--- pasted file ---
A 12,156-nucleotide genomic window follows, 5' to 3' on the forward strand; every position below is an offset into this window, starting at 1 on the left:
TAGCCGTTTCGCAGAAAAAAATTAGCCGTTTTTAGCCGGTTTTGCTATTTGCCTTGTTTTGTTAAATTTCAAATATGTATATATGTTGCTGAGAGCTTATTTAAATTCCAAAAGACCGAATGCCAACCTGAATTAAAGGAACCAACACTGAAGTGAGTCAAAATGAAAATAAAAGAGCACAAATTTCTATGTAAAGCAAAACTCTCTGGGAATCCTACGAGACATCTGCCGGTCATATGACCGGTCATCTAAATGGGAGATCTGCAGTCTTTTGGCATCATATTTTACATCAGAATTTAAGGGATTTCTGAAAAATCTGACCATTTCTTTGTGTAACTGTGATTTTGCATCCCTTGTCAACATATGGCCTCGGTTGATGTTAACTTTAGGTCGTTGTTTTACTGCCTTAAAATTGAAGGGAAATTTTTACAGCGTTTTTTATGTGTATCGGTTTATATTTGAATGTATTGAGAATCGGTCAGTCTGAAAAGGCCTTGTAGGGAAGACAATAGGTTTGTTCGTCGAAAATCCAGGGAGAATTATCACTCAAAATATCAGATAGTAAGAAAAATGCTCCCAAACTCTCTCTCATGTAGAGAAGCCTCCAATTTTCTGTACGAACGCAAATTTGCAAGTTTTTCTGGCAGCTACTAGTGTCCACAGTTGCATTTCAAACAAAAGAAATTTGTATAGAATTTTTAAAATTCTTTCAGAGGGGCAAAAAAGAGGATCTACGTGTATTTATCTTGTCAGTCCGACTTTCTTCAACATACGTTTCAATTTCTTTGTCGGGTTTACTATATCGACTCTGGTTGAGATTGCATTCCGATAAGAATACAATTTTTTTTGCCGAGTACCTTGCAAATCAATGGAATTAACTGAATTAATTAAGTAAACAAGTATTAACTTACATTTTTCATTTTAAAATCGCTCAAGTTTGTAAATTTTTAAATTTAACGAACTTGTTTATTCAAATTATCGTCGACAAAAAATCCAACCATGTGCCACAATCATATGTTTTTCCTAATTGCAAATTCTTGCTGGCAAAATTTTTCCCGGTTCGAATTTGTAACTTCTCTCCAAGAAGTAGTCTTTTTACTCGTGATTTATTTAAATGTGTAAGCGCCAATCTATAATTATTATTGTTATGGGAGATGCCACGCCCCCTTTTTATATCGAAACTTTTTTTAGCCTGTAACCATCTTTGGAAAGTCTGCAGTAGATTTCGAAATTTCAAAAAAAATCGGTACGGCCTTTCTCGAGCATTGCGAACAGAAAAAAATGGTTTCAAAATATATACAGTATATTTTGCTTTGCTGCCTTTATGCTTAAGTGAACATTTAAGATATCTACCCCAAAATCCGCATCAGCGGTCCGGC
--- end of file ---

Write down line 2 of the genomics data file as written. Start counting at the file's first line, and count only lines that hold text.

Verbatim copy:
TAGCCGTTTCGCAGAAAAAAATTAGCCGTTTTTAGCCGGTTTTGCTATTTGCCTTGTTTTGTTAAATTTCAAATATGTATATATGTTGCTGAGAGCTTATTTAAATTCCAAAAGACCGAATGCCAACCTGAATTAAAGGAACCAACACTGAAGTGAGTCAAAATGAAAATAAAAGAGCACAAATTTCTATGTAAAGCAAAACTCTCTGGGAATCCTACGAGACATCTGCCGGTCATATGACCGGTCATCTAAATGGGAGATCTGCAGTCTTTTGGCATCATATTTTACATCAGAATTTAAGGGATTTCTGAAAAATCTGACCATTTCTTTGTGTAACTGTGATTTTGCATCCCTTGTCAACATATGGCCTCGGTTGATGTTAACTTTAGGTCGTTGTTTTACTGCCTTAAAATTGAAGGGAAATTTTTACAGCGTTTTTTATGTGTATCGGTTTATATTTGAATGTATTGAGAATCGGTCAGTCTGAAAAGGCCTTGTAGGGAAGACAATAGGTTTGTTCGTCGAAAATCCAGGGAGAATTATCACTCAAAATATCAGATAGTAAGAAAAATGCTCCCAAACTCTCTCTCATGTAGAGAAGCCTCCAATTTTCTGTACGAACGCAAATTTGCAAGTTTTTCTGGCAGCTACTAGTGTCCACAGTTGCATTTCAAACAAAAGAAATTTGTATAGAATTTTTAAAATTCTTTCAGAGGGGCAAAAAAGAGGATCTACGTGTATTTATCTTGTCAGTCCGACTTTCTTCAACATACGTTTCAATTTCTTTGTCGGGTTTACTATATCGACTCTGGTTGAGATTGCATTCCGATAAGAATACAATTTTTTTTGCCGAGTACCTTGCAAATCAATGGAATTAACTGAATTAATTAAGTAAACAAGTATTAACTTACATTTTTCATTTTAAAATCGCTCAAGTTTGTAAATTTTTAAATTTAACGAACTTGTTTATTCAAATTATCGTCGACAAAAAATCCAACCATGTGCCACAATCATATGTTTTTCCTAATTGCAAATTCTTGCTGGCAAAATTTTTCCCGGTTCGAATTTGTAACTTCTCTCCAAGAAGTAGTCTTTTTACTCGTGATTTATTTAAATGTGTAAGCGCCAATCTATAATTATTATTGTTATGGGAGATGCCACGCCCCCTTTTTATATCGAAACTTTTTTTAGCCTGTAACCATCTTTGGAAAGTCTGCAGTAGATTTCGAAATTTCAAAAAAAATCGGTACGGCCTTTCTCGAGCATTGCGAACAGAAAAAAATGGTTTCAAAATATATACAGTATATTTTGCTTTGCTGCCTTTATGCTTAAGTGAACATTTAAGATATCTACCCCAAAATCCGCATCAGCGGTCCGGC